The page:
On 2/3/2018 1:06 AM, Peter Klein wrote:
Thanks, Moose. So, I make a lousy carbon-based tripod elevator, huh? :-) You're probably right about the stitching.
I do actually have photos of those bassoons that fit in the full frame, or almost, sans the top bell. What I may do
is use those, and include the partial shots as "details of." The problem was that the further I got from the cases,
the worse and more numerous the reflections. My one wider lens was a stop slower and not as good. Did the best I could.
Thanks for the references. I'm very familiar with the history, and have several books on the subject myself. But
there's nothing like nice big pictures, as opposed to teeny dotty halftones or teeny Web images. And the experience of
standing next to a piano that Schubert, Schumann or Brahms actually composed on--priceless.
I'd love to peruse the Boston MFA collection. I grew up near Boston, but didn't know about the instruments. I'm told
there is an excellent instrument collection in a London museum, which I'd love to get to. I saw the collection of the
Paris Conservatoire some years ago.
So here's the plan . . . You start on a book about bassoons and their history that will differ from all others in
having large, glorious pictures of them. Write up the intro and an outline. Then contact these institutions that hold
the goods and arrange photo sessions sans glass cases and with decent lighting.
Play them off against each other "I'd like need a 1740s Guano, and yours is the finest, but (insert other institution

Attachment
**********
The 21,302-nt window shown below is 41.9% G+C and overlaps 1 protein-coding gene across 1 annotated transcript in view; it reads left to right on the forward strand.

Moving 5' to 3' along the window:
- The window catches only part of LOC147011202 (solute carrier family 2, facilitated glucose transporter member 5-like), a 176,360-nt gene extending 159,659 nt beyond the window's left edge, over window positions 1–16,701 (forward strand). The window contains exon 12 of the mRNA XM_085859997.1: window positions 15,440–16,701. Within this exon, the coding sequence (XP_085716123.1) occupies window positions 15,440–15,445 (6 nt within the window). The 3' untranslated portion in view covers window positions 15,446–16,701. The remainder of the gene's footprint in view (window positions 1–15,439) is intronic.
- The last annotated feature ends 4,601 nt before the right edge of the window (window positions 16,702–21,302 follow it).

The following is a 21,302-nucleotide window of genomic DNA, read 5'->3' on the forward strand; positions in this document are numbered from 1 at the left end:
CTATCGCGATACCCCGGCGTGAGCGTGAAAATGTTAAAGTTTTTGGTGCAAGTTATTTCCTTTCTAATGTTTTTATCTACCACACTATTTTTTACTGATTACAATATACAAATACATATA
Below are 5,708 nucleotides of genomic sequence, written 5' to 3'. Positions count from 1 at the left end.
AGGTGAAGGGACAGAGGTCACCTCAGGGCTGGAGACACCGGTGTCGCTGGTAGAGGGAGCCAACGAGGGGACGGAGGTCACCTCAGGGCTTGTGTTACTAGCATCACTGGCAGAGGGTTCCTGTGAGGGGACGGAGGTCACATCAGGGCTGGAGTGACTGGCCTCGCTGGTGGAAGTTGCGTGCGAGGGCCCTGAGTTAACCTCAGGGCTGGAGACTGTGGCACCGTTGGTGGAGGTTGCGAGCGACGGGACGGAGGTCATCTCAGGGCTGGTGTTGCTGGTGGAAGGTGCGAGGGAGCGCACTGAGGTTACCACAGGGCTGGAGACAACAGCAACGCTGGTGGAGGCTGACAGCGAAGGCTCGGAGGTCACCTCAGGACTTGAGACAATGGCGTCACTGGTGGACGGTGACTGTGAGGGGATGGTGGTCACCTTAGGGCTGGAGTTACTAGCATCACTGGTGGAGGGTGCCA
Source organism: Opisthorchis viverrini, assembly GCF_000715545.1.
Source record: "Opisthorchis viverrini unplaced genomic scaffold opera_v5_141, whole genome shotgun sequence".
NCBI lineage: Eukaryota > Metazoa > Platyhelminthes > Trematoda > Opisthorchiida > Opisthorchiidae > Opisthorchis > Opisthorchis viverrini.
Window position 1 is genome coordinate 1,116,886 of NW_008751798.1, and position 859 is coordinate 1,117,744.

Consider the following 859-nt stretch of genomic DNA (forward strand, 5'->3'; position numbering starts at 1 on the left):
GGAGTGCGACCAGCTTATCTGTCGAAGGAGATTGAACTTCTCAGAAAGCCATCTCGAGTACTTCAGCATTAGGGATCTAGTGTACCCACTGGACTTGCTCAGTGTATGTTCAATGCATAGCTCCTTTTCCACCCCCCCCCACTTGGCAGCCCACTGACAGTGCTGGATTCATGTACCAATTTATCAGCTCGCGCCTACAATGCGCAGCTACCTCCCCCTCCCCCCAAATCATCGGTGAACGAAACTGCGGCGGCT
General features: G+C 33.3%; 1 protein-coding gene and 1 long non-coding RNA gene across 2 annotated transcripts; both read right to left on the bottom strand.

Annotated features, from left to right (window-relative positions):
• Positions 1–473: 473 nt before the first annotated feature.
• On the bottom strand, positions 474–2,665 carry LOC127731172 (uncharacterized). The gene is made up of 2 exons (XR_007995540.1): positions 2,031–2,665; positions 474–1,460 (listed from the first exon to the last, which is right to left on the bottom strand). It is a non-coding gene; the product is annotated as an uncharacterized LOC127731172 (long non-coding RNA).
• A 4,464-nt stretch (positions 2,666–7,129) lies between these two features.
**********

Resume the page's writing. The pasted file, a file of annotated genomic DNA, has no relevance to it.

here) has a Beluga almost as nice that would do if you aren't able to accommodate me."
Or find someone, author and/or publisher, who has published a good history with crappy little images about doing a new
edition with good pix. You get to travel, handle these glorious old instruments, and possibly write it all off!
The modern player looks a little dangerous.
Entirely possible. They do call themselves "The Harpoons" The harpist looks sweeter, what with the light blue hair, but
I'm not so sure. ;-)
Coincidence: A bassoonist here in Seattle, who plays with the ballet orchestra, forms a duet with a harpist who is the
daughter of the horn player in my quintet. I'm going to a concert involving the harpist this weekend.
Enjoy! We had the pleasure of listening to and watching from close up a triple harp player just before Christmas. Cheryl
Ann Fulton is apparently well known in those circles. Mighty nimble fingers and quite nice to listen to.
Keeping it in tune must be quite a job. She did a little touch-up between
Strung Up Moose
What if the Hokey Pokey *IS* what it's all about?
Themed Olympus Photo Exhibition: http://www.tope.nl/